“It’s about celebrating heritage, and my work is about that and centred around my feelings and my memories. I live on my country; I am passionate about that and memories of country. My work is always evolving, because I live in the bush and I am seeing it up close, the work is detailed. Country is moving and growing – the lines are about me and my journey; and in taking you through those changes – country, rivers, estuaries on the sea, country always evolving – more people will get to know and understand our work, and our identity in the world, and to appreciate the work, our ancient knowledge . . . and us.”

In balancing her art and commitments for her country in her roles as Chairperson of the Southern Kaanju Native Title body and a board member for the Joint Management with Queensland Parks, focussing on the land business of her clan estates, Naomi is passionate about seeing the establishment of an art centre in her community in Coen. She is currently in discussions with the Queensland Government to support the community in developing the establishment of an art centre as a vital resource, to preserve culture and honour the history of the people, and provide a future for younger generations to celebrate their identity and agency in the modern world; and to share the country and language of their ancestors.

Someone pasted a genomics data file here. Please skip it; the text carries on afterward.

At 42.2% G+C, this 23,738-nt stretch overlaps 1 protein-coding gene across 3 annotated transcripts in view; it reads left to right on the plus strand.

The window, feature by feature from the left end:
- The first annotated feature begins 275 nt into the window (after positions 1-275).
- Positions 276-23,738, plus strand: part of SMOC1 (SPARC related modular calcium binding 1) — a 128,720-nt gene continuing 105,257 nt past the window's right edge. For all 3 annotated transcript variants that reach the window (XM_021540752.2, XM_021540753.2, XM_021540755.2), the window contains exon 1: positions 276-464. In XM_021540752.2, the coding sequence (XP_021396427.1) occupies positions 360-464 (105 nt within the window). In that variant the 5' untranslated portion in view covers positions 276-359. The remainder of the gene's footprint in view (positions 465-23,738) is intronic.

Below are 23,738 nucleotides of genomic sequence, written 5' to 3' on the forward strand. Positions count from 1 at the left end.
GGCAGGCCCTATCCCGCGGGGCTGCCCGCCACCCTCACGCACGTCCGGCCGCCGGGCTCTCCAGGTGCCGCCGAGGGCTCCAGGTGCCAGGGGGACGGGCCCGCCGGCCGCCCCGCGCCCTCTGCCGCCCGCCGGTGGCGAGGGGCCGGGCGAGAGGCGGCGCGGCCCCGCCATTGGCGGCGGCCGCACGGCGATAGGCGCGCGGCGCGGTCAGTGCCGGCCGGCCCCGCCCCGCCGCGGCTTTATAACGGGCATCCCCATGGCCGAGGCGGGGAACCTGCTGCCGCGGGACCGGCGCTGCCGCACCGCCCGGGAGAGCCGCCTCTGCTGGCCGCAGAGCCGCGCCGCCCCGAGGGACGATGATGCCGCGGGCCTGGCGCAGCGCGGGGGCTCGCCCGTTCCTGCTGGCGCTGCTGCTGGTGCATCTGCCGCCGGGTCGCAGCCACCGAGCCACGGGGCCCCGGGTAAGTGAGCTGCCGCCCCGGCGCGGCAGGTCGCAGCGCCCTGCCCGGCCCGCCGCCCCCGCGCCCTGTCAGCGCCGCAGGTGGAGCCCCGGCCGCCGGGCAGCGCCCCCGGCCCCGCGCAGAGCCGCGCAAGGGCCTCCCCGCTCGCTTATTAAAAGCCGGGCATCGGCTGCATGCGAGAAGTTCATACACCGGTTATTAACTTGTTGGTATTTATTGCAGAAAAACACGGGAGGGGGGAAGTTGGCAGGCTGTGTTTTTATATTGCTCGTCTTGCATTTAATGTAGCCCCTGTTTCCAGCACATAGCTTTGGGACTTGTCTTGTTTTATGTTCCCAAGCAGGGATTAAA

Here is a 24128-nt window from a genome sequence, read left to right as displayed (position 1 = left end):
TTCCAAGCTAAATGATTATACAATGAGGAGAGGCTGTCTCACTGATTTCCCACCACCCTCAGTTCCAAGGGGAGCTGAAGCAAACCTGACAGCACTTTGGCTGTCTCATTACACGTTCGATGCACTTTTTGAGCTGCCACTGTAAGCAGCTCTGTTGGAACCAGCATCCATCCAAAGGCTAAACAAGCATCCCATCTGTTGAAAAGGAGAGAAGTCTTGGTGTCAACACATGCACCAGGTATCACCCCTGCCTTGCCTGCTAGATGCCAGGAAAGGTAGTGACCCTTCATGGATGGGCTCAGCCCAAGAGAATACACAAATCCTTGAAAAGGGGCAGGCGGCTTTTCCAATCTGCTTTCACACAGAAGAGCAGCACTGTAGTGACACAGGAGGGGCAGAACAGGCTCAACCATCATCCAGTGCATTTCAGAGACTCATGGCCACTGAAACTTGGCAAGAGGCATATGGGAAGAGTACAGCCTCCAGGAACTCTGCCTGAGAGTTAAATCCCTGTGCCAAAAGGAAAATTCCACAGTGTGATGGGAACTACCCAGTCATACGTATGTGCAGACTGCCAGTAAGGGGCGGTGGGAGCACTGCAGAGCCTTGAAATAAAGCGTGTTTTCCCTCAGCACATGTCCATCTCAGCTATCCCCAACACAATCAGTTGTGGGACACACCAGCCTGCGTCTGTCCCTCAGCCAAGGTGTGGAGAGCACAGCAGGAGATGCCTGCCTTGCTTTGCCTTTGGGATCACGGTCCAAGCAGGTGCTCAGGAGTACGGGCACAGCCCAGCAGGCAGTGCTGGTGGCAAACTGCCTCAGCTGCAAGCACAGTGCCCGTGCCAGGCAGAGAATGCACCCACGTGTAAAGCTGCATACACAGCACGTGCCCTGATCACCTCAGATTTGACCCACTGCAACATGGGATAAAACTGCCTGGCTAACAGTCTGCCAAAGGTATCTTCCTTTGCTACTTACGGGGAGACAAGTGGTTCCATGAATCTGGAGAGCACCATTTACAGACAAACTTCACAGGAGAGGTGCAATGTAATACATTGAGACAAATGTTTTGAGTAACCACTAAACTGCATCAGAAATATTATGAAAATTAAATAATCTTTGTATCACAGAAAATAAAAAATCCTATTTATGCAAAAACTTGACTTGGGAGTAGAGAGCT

Indeed, “The hand that rocks the cradle, is the hand that rules the world,” where the caress of hands from Great-Grandmother to Great-Grandchild, from Grandmother to Grandchild, and of holding those hands in each other’s tightly, gently, and fiercely with pride and love, with a deep abiding and enduring belief in the very essence of one’s existence – passes knowledge from one generation to the next – not only to survive and endure, but to thrive and rise.

This article was originally published in Artist Profile, Issue 63 

Adolescent Wonderland
Horniman Museum and Garden, London 
8 December 2023 – 8 December 2024 

JGM Gallery, London
29 November 2023 – 10 February 2024